According to Alan Meng, deputy head of Global Data Services at the CBI, the use of green bond proceeds is the “most important” factor in deciding whether an issuance is ‘green’. 

Bonds also failed to meet CBI standards when issuers allocated less than 95 per cent of proceeds to qualifying green projects, and when the issuers did not disclose enough information for CBI to make a judgment. Since the CBI uses information published by issuers, if issuers fail to give accurate accounts at the time of issuance, their ‘green’ status is only challenged much later in CBI’s post-issuance reports.

The CBI also runs a certification scheme for issuers that want to back up the green credentials of their bonds, where the assets and projects that are needed to deliver a low carbon economy are identified, and then assesses the expected impact of investing in those projects.

Meng gives the example of a municipality issuing a bond to fund an upgrade its metro lines, which would reduce carbon emissions: “We require a minimum threshold on the carbon emissions reduced by the project on the metro line, which are required on per passenger, per kilometre basis. They have to justify the expected impact of the project can meet that minimum threshold.”

But these standards, as well as those developed by the EU, are all voluntary. Hussain notes that issuers can “shirk those guidelines, and still label their issuance green or sustainable”. 

The only risk banks currently face if they do not use proceeds from a green bond for suitably green investments is that of “reputational damage”, says another analyst at Fitch Ratings, Janine Dow. 

“Most of the documentation for these products tends to have some elasticity for the use of proceeds. You could argue this is perfectly reasonable, just in case there is a hiatus in a particular lending programme to ensure that the funding can be put to alternate use. On the other hand, it can be seen as disingenuous from an investor perspective,” adds Hussain.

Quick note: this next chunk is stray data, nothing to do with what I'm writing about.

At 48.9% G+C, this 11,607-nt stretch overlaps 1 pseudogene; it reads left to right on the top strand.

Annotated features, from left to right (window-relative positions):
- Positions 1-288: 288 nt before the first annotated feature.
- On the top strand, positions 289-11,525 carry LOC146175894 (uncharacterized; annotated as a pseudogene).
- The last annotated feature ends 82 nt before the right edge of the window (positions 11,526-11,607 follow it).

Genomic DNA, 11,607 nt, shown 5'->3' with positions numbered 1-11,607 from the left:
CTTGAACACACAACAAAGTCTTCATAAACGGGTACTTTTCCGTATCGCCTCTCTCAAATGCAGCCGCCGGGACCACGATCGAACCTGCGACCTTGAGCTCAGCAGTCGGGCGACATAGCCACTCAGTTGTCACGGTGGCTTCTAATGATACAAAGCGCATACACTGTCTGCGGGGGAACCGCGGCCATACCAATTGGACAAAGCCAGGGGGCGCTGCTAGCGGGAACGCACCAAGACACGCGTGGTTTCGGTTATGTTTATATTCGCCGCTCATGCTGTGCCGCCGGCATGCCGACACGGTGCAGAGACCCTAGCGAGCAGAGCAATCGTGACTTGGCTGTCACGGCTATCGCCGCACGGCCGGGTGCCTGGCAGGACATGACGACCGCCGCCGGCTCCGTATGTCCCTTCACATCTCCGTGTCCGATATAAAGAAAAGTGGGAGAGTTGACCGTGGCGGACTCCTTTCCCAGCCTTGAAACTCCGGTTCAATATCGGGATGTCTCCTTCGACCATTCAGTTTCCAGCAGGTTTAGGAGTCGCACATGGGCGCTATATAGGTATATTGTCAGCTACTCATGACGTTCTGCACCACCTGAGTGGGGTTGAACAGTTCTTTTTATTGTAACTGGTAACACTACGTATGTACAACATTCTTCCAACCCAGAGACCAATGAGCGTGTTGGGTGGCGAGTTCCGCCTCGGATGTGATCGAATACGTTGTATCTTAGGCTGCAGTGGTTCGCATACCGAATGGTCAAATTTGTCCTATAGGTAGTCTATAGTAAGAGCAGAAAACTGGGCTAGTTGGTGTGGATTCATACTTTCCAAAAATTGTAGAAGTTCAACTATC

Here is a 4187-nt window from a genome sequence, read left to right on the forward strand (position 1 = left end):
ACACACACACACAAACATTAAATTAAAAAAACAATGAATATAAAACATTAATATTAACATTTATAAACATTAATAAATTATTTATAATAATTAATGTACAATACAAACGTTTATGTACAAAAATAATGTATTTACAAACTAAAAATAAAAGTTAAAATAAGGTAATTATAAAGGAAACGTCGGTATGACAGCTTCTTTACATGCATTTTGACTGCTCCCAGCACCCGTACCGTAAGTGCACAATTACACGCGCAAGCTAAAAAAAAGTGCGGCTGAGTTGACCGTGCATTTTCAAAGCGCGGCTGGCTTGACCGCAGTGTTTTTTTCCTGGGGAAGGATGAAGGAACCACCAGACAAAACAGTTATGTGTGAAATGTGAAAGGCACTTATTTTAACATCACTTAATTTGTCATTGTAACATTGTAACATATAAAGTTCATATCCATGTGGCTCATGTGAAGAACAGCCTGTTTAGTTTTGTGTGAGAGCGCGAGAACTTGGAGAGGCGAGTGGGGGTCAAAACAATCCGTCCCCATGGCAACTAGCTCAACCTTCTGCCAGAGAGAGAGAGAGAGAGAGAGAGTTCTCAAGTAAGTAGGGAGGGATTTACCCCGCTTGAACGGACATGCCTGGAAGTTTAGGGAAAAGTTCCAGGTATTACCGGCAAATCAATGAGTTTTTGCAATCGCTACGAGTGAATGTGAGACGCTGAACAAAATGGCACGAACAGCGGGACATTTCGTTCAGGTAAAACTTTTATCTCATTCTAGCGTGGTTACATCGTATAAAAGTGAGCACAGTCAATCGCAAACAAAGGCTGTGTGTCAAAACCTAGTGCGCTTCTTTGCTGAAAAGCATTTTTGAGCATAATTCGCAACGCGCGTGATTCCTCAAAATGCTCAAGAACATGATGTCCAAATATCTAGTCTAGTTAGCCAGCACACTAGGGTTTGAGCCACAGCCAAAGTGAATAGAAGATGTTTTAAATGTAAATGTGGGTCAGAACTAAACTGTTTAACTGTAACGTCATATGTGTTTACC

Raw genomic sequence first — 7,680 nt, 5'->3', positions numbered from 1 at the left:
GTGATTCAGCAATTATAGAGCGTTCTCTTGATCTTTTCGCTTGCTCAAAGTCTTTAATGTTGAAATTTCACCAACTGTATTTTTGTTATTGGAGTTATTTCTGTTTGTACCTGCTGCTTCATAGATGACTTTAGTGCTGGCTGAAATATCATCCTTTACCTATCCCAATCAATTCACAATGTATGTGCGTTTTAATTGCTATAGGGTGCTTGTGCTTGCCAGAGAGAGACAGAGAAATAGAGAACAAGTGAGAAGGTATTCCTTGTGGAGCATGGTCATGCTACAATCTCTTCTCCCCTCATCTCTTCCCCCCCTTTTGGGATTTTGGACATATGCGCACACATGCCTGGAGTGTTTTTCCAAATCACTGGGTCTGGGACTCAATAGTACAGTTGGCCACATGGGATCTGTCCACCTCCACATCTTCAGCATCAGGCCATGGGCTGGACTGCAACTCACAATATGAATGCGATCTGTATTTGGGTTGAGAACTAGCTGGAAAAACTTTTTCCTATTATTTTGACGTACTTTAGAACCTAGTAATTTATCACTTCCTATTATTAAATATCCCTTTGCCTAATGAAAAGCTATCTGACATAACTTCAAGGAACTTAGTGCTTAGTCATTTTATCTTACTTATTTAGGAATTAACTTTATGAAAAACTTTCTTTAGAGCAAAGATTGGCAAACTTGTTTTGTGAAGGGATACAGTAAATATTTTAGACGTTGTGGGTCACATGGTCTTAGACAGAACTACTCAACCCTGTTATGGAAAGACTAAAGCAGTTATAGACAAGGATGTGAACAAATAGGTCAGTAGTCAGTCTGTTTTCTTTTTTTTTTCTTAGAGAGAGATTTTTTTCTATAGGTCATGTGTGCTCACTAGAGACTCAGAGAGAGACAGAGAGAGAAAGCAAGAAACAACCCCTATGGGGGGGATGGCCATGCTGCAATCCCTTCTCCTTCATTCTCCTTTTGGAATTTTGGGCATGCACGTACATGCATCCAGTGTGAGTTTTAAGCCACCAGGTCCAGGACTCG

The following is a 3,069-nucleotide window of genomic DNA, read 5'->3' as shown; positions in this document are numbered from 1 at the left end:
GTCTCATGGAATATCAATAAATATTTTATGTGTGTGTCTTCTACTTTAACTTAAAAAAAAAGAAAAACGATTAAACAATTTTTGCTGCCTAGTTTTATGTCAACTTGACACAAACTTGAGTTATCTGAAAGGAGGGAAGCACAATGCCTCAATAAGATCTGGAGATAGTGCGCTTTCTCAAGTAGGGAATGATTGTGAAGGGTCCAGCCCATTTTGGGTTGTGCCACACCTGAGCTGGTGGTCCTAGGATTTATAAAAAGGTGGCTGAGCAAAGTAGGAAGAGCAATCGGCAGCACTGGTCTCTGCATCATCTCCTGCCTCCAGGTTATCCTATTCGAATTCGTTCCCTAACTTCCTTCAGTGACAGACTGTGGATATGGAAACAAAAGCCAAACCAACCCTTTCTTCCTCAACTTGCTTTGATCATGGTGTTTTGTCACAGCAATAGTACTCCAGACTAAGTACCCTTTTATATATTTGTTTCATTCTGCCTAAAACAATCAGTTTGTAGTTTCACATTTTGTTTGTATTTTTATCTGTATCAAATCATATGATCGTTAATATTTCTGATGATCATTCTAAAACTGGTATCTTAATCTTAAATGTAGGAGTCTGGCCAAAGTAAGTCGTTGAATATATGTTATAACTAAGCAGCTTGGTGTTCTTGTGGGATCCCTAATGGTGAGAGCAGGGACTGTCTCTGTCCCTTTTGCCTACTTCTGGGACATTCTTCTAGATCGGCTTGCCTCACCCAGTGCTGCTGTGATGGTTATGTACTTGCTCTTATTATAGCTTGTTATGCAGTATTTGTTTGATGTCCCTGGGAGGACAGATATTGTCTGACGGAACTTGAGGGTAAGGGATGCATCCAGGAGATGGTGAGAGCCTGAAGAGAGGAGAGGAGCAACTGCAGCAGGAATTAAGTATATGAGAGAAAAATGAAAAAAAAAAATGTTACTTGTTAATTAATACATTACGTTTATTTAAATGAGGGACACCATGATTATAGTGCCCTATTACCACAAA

On the other hand, issuers also take the risk of not reaching the full pool of potential investors if they do not start improving transparency and accountability.

Existing green bond investors such as AXA’s Ple already caution against investing in green bonds “just because they have been self-labelled by issuers”. 

“There should be efforts made to ensure purchases are concentrated on financing projects that have clear environmental benefits, and which come from issuers that have a credible sustainable strategy,” says Ple. 

AXA says all the green bonds it invests in are in line with the ICMA Green Bond Principles (GBP), an alternative set of standards for green bonds, as well as an in-house framework it uses to screen potential investments.

Not all investors have been convinced, though. Tabula Investment Management is one firm that does not currently offer investments in green bonds. Its CEO, MJ Lytle, who previously spent 18 years at Morgan Stanley working on bond issues, says this is because the amount of work that investment firms have to do to establish a bond’s real green credentials before investing is “disproportionate”.

The green bonds market lacks accountability, but Lytle says there is a chicken and egg problem when it comes to who ought to be calling for higher standards. “Right now, the issuer wants to issue a green bond because they reckon they could raise more money with a tighter spread. The investors want to tick boxes with things like green bonds, that they can then put into portfolios they otherwise couldn’t.”

Lytle believes that accountability should not be seen as a burden on the issuers: “Anybody out there who says ‘That’s not fair’  is taking the classic Neanderthal financial approach that says, ‘We live in a capitalist society, if you put too many constraints on us, nothing will work properly’. The whole reason we have constraints is in order to get things to work better than they do in a Hobbesian free-for-all.”

He notes that when ESG equity investments were being pioneered twenty years ago, investors made assertions about the ESG credentials of their stocks, but had very little real data to support it. Firms like Sustainalytics and ISS then started to gather data on these companies and published guidelines for firms reporting non-financial information, and eventually “corporates felt the pressure to actually do the work themselves”.

A similar process has to happen in the green bonds market before it becomes a fully credible market: “Somebody has got to insert themselves and try to figure out a business model for getting paid to do this work,” says Lytle.

Until that point is reached, the question mark over a bond issuer's green credentials will be enough to put some would-be investors off.